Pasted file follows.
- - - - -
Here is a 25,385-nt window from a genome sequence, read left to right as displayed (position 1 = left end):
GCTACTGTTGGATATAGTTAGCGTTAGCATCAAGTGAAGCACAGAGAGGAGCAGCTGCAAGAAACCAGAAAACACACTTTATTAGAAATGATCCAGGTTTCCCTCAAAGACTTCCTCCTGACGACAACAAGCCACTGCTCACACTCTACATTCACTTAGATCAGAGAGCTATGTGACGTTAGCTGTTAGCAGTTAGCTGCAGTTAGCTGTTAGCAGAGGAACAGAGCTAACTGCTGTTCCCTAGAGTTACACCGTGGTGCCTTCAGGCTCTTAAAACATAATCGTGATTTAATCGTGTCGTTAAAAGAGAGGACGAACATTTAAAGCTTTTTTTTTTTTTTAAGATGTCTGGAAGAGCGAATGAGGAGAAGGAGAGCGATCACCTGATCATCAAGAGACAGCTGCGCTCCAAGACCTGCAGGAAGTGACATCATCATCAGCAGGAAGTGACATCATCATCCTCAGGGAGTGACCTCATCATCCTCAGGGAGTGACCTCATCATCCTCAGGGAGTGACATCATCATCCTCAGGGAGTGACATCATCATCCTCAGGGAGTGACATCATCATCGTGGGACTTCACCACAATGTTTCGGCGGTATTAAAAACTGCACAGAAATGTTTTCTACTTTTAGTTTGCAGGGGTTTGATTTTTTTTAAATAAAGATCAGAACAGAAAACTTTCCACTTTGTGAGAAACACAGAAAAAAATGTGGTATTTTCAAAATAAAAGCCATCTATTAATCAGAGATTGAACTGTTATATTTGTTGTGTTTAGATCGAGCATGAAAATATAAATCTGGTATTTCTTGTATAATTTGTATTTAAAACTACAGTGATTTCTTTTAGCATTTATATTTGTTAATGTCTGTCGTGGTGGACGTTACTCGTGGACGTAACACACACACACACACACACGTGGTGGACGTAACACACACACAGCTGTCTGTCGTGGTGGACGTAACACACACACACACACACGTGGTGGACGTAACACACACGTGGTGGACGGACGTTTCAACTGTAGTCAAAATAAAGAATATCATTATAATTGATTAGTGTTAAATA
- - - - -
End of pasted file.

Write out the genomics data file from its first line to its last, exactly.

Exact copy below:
Here is a 25,385-nt window from a genome sequence, read left to right as displayed (position 1 = left end):
GCTACTGTTGGATATAGTTAGCGTTAGCATCAAGTGAAGCACAGAGAGGAGCAGCTGCAAGAAACCAGAAAACACACTTTATTAGAAATGATCCAGGTTTCCCTCAAAGACTTCCTCCTGACGACAACAAGCCACTGCTCACACTCTACATTCACTTAGATCAGAGAGCTATGTGACGTTAGCTGTTAGCAGTTAGCTGCAGTTAGCTGTTAGCAGAGGAACAGAGCTAACTGCTGTTCCCTAGAGTTACACCGTGGTGCCTTCAGGCTCTTAAAACATAATCGTGATTTAATCGTGTCGTTAAAAGAGAGGACGAACATTTAAAGCTTTTTTTTTTTTTTAAGATGTCTGGAAGAGCGAATGAGGAGAAGGAGAGCGATCACCTGATCATCAAGAGACAGCTGCGCTCCAAGACCTGCAGGAAGTGACATCATCATCAGCAGGAAGTGACATCATCATCCTCAGGGAGTGACCTCATCATCCTCAGGGAGTGACCTCATCATCCTCAGGGAGTGACATCATCATCCTCAGGGAGTGACATCATCATCCTCAGGGAGTGACATCATCATCGTGGGACTTCACCACAATGTTTCGGCGGTATTAAAAACTGCACAGAAATGTTTTCTACTTTTAGTTTGCAGGGGTTTGATTTTTTTTAAATAAAGATCAGAACAGAAAACTTTCCACTTTGTGAGAAACACAGAAAAAAATGTGGTATTTTCAAAATAAAAGCCATCTATTAATCAGAGATTGAACTGTTATATTTGTTGTGTTTAGATCGAGCATGAAAATATAAATCTGGTATTTCTTGTATAATTTGTATTTAAAACTACAGTGATTTCTTTTAGCATTTATATTTGTTAATGTCTGTCGTGGTGGACGTTACTCGTGGACGTAACACACACACACACACACACGTGGTGGACGTAACACACACACAGCTGTCTGTCGTGGTGGACGTAACACACACACACACACACGTGGTGGACGTAACACACACGTGGTGGACGGACGTTTCAACTGTAGTCAAAATAAAGAATATCATTATAATTGATTAGTGTTAAATA